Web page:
Security in the urban environment
Security concerns harm done by persons by wilful action. As these actions are generally prohibited by law, these actions constitute crimes. Security threats can therefore be classified by crime type. The gravity of the crimes can range from fairly minor, such as pickpocketing, to very serious, such as mass killing. An exhaustive listing of all crime types distinguished in the various countries of Europe would not be useful, as this would encompass local regulations and crimes not relevant in an urban context. This is why we developed the categorisation of Security issues, a listing of the crimes that are of prime concern to the urban planner.
Relevance of security for the urban planner
As the built environment can influence social behaviour, including criminal behaviour, the urban design can influence the (absolute and perceived) level of safety and security of the future residents. Three elements that are conductive for crimes to take place are:
- a motivated offender
- a suitable goal or victim and
- suitable opportunity (such as an absence of witnesses).
The urban environment and consequently, urban planning, can influence the likelyhood of each of these elements being present. For example, the presence of offenders and potential victims (and particularly the meeting of the two) can be potentially influenced by a careful design of traffic flows and opportunities can be minimized by optimizing surveilability and minimizing deserted areas.
Of course, to effectively address crime by urban design, one needs to know the effect urban design can have on crime and underlying causes and what urban design instruments can be used to influence these effects. Urban Securipedia aims to support the urban planner in exacly this; it provides both instruments that can be incorporated in the urban planning and design process and insight in the effects the urban environent will have (both with or without implementation of these instruments) on crime. The effects of these instruments on criminals are predictable by sake of the actions of criminals being -to a large degree- rational and predictable:
- Offenders are very rational about maximising their opportunities. They weigh up the amount of effort they would need to make to commit a criminal act compared with the profits they would make from the crime. The immediate situation is the sum of the information from the environment which a motivated offender collects in order to make his/her decision before committing a crime.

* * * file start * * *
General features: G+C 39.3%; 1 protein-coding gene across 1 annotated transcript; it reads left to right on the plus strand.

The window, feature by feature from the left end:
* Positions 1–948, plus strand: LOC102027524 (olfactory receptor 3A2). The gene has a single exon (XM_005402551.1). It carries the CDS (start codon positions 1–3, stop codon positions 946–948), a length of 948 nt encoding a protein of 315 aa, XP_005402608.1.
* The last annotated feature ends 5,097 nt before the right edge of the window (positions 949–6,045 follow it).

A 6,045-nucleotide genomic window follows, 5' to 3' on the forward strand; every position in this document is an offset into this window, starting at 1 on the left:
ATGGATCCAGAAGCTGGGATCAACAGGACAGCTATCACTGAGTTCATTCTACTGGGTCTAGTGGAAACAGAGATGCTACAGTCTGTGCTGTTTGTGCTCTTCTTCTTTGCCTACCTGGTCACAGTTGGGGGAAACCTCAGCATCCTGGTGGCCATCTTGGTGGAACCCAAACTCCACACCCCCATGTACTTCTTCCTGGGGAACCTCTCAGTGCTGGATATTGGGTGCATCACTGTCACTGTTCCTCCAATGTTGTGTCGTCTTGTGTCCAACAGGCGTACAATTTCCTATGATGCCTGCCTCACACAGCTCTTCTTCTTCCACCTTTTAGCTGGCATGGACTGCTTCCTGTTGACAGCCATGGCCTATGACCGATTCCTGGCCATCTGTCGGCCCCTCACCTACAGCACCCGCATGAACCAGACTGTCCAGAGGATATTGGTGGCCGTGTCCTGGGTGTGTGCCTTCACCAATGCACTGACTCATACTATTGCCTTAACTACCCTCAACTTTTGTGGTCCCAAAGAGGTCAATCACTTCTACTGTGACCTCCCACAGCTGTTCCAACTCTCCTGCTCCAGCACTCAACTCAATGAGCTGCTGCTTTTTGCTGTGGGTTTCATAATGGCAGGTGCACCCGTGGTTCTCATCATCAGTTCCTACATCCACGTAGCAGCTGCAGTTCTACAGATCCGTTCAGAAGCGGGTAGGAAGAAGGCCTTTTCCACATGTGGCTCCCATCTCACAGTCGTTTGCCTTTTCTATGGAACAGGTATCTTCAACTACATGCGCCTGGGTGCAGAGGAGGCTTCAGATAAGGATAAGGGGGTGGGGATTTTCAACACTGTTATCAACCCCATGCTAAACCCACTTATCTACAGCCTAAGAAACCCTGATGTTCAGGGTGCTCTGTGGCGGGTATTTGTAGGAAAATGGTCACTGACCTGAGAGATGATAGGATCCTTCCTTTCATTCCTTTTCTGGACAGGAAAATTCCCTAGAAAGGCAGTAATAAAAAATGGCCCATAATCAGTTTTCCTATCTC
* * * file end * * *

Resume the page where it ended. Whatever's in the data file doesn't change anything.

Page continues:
- Crime, and particularly violent crime, is the consequence of social conflicts that can escalate where there are corresponding external situational conditions: for example, long waiting time in conditions such as heat, noise, provocations, crowds in small spaces, etc., lead in the end to stress situations which then cause conflicts.
Security as a public good
From the political and public administration point of view, security is often conceived of as a public good. This means in particular that
- it rests on commonly acquired values. Those values can be material (capital, infrastructure, utilities, etc.) or immaterial (security culture, sense of community, etc.)
- it is commonly produced. This includes public-private partnerships as well as citizen participation and ownership (see civic culture);
- nobody should be a priori exempt from its consumption.
Critics have reprimanded any "clubbing of private security", which in their view contributes to the deconstruction of security as a public good, to the benefit of a short-sighted approach of mere physical risk reduction. This includes scepticism of approaches to urban planning such as the "designing out" approach, as well as any production of security by use of exclusionary practices.
Footnotes and references
- Plus consortium, Final report, Landeskriminalamt Niedersachsen, Zentralstelle Prävention, June 2012
- Wortley, Richard; Situational Precipitators of Crime, In: Wortley Richard / Mazerolle Lorraine (Hrsg.), Environmental Criminology and Crime Analysis. Willan. Collumpton and Portland, 2008.
- I. Loader/N. Walker: Civilizing Security. Cambridge et al.: Cambridge University Press, 2007.
- T. Hope: Crime victimisation and inequality in risk society. In: R. Matthews/J. Pitts: Crime, Disorder and Community Safety. A New Agenda? London/New York: Routledge, 2001, p. 216.
- G. Hughes: The Politics of Crime and Community. Basingstoke: Palgrave, 2007.